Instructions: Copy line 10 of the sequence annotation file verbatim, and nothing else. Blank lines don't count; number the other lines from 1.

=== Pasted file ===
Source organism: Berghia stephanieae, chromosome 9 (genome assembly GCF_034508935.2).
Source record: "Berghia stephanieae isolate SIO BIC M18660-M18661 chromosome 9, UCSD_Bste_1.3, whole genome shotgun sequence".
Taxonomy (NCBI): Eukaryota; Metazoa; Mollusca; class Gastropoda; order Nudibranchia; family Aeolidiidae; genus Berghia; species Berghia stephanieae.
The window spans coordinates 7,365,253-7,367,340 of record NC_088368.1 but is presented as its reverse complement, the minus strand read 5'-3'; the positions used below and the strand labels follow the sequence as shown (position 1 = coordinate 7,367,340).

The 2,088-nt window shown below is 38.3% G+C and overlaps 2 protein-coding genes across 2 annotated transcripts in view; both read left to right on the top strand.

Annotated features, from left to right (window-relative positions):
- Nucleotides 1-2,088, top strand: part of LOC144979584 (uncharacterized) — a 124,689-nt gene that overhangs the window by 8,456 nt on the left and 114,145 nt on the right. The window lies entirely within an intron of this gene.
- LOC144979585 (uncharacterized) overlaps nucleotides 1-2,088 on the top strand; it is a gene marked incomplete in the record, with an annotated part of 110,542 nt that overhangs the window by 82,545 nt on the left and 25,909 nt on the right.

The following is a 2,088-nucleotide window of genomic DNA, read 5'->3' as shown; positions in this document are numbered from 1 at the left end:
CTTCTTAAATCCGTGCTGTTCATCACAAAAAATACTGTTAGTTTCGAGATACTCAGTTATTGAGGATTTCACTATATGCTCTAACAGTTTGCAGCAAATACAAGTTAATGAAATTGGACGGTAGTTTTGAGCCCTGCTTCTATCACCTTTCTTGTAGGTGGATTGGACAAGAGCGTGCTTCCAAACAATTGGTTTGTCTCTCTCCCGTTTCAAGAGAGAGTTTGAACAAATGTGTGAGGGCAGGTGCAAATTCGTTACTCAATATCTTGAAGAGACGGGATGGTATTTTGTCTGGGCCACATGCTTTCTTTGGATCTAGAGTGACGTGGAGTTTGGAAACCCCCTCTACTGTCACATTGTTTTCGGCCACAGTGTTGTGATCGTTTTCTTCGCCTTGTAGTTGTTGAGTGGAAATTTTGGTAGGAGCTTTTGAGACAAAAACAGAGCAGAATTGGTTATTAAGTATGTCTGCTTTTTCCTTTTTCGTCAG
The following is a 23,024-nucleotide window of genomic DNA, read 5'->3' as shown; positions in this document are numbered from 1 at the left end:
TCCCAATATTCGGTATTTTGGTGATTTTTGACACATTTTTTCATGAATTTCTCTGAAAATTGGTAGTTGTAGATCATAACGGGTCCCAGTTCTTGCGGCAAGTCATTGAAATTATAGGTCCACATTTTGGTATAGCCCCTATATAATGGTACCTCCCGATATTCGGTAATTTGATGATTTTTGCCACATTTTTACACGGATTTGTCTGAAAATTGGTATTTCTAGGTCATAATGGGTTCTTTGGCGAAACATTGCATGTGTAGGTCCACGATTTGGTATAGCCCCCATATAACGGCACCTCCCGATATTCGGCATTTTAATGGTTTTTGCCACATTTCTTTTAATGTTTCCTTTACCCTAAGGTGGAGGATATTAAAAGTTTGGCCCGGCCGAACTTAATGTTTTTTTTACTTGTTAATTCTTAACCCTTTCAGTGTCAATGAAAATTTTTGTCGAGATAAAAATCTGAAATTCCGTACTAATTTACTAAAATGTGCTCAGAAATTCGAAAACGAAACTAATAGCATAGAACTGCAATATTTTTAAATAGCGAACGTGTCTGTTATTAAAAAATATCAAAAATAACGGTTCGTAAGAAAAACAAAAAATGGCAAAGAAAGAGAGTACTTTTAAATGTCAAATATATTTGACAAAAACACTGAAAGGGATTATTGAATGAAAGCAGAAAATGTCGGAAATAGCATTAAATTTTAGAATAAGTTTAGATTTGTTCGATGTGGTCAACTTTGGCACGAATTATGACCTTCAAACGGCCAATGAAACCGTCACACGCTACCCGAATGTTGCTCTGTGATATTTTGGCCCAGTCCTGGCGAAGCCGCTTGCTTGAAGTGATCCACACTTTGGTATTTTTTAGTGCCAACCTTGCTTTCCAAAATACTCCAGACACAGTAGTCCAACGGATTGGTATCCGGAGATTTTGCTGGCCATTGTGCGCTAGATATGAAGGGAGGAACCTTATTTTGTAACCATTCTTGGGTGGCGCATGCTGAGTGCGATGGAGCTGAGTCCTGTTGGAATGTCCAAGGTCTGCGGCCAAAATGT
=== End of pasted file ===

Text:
CTTCTTAAATCCGTGCTGTTCATCACAAAAAATACTGTTAGTTTCGAGATACTCAGTTATTGAGGATTTCACTATATGCTCTAACAGTTTGCAGCAAATACAAGTTAATGAAATTGGACGGTAGTTTTGAGCCCTGCTTCTATCACCTTTCTTGTAGGTGGATTGGACAAGAGCGTGCTTCCAAACAATTGGTTTGTCTCTCTCCCGTTTCAAGAGAGAGTTTGAACAAATGTGTGAGGGCAGGTGCAAATTCGTTACTCAATATCTTGAAGAGACGGGATGGTATTTTGTCTGGGCCACATGCTTTCTTTGGATCTAGAGTGACGTGGAGTTTGGAAACCCCCTCTACTGTCACATTGTTTTCGGCCACAGTGTTGTGATCGTTTTCTTCGCCTTGTAGTTGTTGAGTGGAAATTTTGGTAGGAGCTTTTGAGACAAAAACAGAGCAGAATTGGTTATTAAGTATGTCTGCTTTTTCCTTTTTCGTCAG